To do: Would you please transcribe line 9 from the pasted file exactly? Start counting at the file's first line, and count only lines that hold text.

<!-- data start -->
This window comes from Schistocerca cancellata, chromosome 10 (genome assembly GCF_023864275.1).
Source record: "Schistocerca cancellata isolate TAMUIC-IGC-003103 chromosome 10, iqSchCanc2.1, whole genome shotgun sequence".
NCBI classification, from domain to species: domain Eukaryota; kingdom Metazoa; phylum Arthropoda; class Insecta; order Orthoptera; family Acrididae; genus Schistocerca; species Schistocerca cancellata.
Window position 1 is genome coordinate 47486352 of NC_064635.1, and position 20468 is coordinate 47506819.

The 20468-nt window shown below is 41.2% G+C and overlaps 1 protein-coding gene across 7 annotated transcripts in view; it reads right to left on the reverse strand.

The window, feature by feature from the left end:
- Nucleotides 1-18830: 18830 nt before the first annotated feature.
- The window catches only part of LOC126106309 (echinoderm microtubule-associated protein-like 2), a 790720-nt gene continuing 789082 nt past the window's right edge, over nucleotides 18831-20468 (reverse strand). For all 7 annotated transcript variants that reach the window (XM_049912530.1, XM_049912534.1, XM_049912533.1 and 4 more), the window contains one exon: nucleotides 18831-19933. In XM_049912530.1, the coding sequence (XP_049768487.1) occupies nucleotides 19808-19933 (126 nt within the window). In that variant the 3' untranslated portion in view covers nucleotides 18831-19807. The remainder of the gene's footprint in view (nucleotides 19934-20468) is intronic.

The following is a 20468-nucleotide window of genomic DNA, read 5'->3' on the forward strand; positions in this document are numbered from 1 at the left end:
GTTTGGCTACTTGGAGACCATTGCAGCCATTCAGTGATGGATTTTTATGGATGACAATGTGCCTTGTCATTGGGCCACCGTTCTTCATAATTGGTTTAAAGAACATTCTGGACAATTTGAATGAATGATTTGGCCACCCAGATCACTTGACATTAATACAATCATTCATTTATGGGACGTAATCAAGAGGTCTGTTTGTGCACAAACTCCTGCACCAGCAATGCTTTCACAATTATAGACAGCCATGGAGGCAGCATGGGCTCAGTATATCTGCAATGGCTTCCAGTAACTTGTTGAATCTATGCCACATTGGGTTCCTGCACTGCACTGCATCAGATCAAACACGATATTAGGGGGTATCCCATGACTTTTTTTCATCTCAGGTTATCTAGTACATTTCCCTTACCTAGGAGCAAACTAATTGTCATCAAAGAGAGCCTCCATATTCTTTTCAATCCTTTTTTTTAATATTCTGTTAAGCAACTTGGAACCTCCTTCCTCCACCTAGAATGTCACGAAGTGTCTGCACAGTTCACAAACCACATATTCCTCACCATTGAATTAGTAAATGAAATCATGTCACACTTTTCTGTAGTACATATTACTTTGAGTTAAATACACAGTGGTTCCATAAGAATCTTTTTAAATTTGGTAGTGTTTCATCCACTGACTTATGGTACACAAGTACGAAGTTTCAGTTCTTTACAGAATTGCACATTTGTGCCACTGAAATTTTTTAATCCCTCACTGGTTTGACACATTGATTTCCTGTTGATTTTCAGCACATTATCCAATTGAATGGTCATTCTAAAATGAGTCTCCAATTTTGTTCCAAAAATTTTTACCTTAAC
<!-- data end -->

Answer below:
The following is a 20468-nucleotide window of genomic DNA, read 5'->3' on the forward strand; positions in this document are numbered from 1 at the left end: